Wil Myers of the Kansas City Royals was named the Minor League Player Of The Year today by Baseball America. A quick glance at the 21-year-old’s numbers over 591 plate appearances at Double-A Northwest Arkansas and Triple-A Omaha, and the news should come as no surprise.

Myers bashed 37 home runs, slugged .600 and got on base in almost 39% of his plate appearances across both levels. He will most likely be listed atop the majority of  the prospect ranking lists that come out ahead of the 2013 season, and no, your favorite team will not be able to acquire him for your three least favorite bats off the bench.

Here is what some of the more respected prospect pundits have said:

According to Keith Law of ESPN:

Myers … can flat-out hit, and if we weren’t all so busy asking how Mike Trout went only 25th in the 2009 draft, we might be asking how Myers ended up in the third round. (Money was one of the reasons, of course.) Now that last year’s knee injury is well behind him, his lower half is working more like it used to, allowing him to drive the ball to all fields. He has a simple, natural swing, with great ability to manipulate the bat, and has shown he can hit all kinds of pitching.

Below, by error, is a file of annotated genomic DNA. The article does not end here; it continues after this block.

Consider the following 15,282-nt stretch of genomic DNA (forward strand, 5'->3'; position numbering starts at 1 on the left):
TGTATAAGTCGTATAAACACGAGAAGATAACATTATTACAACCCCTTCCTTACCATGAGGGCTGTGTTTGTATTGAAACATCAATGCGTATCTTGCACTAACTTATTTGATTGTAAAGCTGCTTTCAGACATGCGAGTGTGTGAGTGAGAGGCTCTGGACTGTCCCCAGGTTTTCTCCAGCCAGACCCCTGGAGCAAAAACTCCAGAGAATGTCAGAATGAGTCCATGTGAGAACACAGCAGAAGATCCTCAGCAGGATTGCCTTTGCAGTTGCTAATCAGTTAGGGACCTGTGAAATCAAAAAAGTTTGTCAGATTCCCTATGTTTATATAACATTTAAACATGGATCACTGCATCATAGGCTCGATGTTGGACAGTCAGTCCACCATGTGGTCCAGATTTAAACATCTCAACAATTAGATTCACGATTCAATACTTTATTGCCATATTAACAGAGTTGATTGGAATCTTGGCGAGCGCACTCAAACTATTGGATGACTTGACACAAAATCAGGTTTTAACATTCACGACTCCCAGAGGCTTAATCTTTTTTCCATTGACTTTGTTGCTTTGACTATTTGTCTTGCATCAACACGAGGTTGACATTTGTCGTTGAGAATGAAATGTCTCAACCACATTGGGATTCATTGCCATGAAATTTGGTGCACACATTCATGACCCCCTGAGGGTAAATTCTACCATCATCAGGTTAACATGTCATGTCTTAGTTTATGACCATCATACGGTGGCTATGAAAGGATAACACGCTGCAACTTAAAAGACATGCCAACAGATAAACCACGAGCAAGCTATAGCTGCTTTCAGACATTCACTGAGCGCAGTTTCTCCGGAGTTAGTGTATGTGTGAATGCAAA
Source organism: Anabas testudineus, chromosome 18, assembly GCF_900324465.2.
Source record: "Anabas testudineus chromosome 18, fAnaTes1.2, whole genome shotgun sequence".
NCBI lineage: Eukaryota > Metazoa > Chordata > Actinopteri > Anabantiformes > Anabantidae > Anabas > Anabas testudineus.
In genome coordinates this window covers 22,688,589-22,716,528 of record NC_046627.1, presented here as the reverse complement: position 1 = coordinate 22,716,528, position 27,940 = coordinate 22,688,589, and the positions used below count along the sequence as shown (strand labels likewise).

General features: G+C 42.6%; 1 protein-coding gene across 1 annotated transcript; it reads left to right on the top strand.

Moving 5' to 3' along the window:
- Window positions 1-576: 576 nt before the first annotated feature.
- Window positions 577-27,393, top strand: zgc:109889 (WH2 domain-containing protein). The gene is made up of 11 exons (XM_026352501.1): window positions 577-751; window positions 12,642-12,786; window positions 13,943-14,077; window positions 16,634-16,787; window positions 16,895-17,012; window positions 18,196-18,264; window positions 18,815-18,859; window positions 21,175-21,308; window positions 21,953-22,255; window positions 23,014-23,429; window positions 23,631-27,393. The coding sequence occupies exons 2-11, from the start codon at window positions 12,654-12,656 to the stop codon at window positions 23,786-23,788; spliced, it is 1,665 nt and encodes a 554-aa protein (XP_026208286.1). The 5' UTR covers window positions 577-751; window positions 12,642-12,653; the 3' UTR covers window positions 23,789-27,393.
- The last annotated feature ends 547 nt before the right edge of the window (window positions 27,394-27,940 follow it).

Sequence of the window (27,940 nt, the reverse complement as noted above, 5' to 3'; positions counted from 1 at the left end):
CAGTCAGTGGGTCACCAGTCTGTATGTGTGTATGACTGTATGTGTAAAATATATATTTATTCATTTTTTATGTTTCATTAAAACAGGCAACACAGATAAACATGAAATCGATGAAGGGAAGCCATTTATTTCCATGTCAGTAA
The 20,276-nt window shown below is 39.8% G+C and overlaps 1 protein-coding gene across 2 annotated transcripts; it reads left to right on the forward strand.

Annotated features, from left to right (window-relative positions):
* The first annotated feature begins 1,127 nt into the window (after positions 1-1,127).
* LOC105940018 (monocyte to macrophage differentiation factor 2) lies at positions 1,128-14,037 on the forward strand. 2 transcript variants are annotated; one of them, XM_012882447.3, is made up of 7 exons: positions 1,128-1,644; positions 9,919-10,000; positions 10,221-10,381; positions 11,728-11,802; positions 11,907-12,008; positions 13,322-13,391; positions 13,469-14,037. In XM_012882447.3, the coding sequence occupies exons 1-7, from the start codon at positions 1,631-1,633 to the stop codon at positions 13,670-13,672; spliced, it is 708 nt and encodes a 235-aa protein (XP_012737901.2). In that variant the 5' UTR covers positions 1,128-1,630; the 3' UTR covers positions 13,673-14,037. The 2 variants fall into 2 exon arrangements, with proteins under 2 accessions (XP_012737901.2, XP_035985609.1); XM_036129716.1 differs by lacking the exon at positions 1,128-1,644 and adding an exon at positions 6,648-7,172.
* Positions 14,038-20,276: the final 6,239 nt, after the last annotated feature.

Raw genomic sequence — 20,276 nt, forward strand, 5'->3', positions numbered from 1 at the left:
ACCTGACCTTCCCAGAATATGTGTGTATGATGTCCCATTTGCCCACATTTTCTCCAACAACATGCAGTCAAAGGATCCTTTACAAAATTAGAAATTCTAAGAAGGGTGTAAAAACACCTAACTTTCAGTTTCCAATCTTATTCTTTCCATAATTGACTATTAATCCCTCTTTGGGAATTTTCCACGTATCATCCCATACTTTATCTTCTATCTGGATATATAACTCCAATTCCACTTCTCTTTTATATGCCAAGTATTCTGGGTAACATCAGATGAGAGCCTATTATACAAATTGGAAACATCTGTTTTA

According to Kevin Goldstein, formerly of Baseball Prospectus, and now the Houston Astros:

One of the best pure hitters in the minors, Myers combines an excellent approach at the plate with a lightning-quick bat and rapidly developing power. He’s not a runner, but he has everything it takes to be a middle-of-the-order impact bat.

According to John Sickels of Minor League Ball:

Myers is a 6-3, 205 pound right-handed hitter and thrower, born December 10, 1990. Although his speed is down a tick since high school and he’s not going to steal a ton of bases, he runs well for a bigger player, well enough that the Royals have played him in center field this year. As befits a former catcher, he has a strong, right field quality throwing arm, although he’s still working on the finer points of outfield play.

It is with the bat that Myers truly shines. Last summer he had difficulty with pitches inside, but adjustments to his batting stance closed up that hole. Having a healthy knee also helps, and Pacific Coast League observers report that pitchers haven’t been able to find the key to getting Myers out consistently this year. He was very aggressive in the Texas League before his promotion, but has actually shown a better feel for contact in Triple-A. He works counts when necessary, but will jump on anything hittable, showing power to all fields. A few observers questioned his effort on the field last summer, but that hasn’t been an issue this year. Again, the knee may have had something to do with that.